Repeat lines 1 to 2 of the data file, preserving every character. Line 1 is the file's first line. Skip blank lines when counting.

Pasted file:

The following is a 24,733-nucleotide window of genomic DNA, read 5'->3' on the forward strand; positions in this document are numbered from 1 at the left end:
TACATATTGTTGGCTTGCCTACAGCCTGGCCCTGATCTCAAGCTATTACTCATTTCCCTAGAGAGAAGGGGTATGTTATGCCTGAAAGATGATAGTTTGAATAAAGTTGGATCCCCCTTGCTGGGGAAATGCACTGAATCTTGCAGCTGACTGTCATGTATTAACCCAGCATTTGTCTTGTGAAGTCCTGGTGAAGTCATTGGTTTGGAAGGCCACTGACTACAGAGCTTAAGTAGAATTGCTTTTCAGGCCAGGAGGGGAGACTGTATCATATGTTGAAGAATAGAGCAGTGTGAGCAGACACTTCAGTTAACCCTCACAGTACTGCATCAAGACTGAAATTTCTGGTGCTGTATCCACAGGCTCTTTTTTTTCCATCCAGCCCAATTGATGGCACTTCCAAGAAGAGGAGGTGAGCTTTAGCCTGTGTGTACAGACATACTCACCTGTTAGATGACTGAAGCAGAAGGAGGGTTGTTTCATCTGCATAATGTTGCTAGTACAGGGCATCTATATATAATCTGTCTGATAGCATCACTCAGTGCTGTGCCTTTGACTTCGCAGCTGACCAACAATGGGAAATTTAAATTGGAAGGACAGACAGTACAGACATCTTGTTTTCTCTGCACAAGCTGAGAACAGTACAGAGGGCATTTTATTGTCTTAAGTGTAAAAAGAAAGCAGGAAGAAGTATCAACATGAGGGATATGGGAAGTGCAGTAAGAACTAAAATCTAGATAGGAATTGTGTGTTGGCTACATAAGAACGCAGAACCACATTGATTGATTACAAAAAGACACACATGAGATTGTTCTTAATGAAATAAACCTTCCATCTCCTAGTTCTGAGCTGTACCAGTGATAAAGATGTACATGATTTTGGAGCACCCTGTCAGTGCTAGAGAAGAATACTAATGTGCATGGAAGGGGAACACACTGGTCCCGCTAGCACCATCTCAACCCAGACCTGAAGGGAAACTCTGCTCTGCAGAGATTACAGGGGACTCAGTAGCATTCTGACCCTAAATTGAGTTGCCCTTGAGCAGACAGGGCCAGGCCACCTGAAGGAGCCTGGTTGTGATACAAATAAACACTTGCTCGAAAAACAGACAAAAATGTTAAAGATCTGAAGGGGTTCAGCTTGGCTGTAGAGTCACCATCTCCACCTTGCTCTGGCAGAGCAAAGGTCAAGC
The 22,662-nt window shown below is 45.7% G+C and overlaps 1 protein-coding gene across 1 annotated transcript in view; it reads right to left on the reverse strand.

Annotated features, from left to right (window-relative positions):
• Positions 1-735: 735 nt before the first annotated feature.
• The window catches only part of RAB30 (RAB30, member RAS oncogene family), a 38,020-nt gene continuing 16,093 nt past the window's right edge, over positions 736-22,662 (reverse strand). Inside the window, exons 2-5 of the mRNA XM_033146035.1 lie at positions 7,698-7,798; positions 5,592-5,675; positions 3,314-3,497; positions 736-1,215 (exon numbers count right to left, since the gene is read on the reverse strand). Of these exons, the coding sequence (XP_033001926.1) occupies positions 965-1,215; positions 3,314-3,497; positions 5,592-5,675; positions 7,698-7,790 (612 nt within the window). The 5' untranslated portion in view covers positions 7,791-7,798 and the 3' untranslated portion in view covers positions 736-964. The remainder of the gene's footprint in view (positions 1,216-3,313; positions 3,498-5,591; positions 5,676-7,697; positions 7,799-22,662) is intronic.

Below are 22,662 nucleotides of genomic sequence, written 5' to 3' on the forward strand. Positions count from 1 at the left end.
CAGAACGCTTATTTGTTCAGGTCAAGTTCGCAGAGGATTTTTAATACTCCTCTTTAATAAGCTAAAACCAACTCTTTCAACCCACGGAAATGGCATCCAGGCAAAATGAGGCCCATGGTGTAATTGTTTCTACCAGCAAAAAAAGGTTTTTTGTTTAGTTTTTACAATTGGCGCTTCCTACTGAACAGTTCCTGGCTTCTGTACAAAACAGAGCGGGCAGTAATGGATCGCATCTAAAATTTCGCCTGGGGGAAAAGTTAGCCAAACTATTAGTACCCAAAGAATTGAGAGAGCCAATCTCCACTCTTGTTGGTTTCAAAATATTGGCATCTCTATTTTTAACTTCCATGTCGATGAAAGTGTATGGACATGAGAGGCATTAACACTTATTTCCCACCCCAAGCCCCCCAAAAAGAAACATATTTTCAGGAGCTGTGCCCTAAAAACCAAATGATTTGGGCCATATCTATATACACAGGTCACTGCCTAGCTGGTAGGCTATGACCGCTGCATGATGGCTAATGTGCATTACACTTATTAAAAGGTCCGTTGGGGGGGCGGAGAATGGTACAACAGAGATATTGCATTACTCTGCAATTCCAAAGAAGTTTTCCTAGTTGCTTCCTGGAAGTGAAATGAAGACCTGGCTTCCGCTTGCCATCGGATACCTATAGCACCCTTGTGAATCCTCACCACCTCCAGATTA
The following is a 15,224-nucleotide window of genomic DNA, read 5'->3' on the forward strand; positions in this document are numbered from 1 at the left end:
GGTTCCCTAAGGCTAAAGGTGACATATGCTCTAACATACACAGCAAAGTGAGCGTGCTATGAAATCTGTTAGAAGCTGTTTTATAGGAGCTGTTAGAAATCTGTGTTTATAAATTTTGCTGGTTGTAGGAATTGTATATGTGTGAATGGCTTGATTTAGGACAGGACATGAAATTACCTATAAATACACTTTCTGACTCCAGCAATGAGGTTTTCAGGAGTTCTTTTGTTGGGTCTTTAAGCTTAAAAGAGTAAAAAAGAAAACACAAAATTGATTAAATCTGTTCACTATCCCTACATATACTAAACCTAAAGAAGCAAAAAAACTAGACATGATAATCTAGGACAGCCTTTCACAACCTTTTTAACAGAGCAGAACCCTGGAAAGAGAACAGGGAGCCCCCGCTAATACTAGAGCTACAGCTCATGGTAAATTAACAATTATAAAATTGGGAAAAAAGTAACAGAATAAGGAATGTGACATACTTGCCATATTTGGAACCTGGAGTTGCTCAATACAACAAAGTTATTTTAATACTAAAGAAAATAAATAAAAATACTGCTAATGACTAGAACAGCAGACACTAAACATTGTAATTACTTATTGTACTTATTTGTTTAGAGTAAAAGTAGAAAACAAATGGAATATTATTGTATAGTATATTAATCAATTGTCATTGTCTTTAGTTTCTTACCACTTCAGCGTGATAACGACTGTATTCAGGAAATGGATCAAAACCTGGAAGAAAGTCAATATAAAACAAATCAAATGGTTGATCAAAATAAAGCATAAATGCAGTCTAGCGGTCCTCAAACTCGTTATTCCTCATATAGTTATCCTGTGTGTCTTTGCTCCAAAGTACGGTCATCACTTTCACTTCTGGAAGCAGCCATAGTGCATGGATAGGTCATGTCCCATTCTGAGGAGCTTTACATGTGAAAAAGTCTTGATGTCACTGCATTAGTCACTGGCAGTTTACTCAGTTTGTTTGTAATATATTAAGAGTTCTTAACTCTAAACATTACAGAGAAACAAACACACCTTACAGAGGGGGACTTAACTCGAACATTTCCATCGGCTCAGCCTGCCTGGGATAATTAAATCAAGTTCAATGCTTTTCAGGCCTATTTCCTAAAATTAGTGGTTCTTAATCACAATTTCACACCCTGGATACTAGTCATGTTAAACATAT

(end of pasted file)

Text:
The following is a 24,733-nucleotide window of genomic DNA, read 5'->3' on the forward strand; positions in this document are numbered from 1 at the left end:
TACATATTGTTGGCTTGCCTACAGCCTGGCCCTGATCTCAAGCTATTACTCATTTCCCTAGAGAGAAGGGGTATGTTATGCCTGAAAGATGATAGTTTGAATAAAGTTGGATCCCCCTTGCTGGGGAAATGCACTGAATCTTGCAGCTGACTGTCATGTATTAACCCAGCATTTGTCTTGTGAAGTCCTGGTGAAGTCATTGGTTTGGAAGGCCACTGACTACAGAGCTTAAGTAGAATTGCTTTTCAGGCCAGGAGGGGAGACTGTATCATATGTTGAAGAATAGAGCAGTGTGAGCAGACACTTCAGTTAACCCTCACAGTACTGCATCAAGACTGAAATTTCTGGTGCTGTATCCACAGGCTCTTTTTTTTCCATCCAGCCCAATTGATGGCACTTCCAAGAAGAGGAGGTGAGCTTTAGCCTGTGTGTACAGACATACTCACCTGTTAGATGACTGAAGCAGAAGGAGGGTTGTTTCATCTGCATAATGTTGCTAGTACAGGGCATCTATATATAATCTGTCTGATAGCATCACTCAGTGCTGTGCCTTTGACTTCGCAGCTGACCAACAATGGGAAATTTAAATTGGAAGGACAGACAGTACAGACATCTTGTTTTCTCTGCACAAGCTGAGAACAGTACAGAGGGCATTTTATTGTCTTAAGTGTAAAAAGAAAGCAGGAAGAAGTATCAACATGAGGGATATGGGAAGTGCAGTAAGAACTAAAATCTAGATAGGAATTGTGTGTTGGCTACATAAGAACGCAGAACCACATTGATTGATTACAAAAAGACACACATGAGATTGTTCTTAATGAAATAAACCTTCCATCTCCTAGTTCTGAGCTGTACCAGTGATAAAGATGTACATGATTTTGGAGCACCCTGTCAGTGCTAGAGAAGAATACTAATGTGCATGGAAGGGGAACACACTGGTCCCGCTAGCACCATCTCAACCCAGACCTGAAGGGAAACTCTGCTCTGCAGAGATTACAGGGGACTCAGTAGCATTCTGACCCTAAATTGAGTTGCCCTTGAGCAGACAGGGCCAGGCCACCTGAAGGAGCCTGGTTGTGATACAAATAAACACTTGCTCGAAAAACAGACAAAAATGTTAAAGATCTGAAGGGGTTCAGCTTGGCTGTAGAGTCACCATCTCCACCTTGCTCTGGCAGAGCAAAGGTCAAGC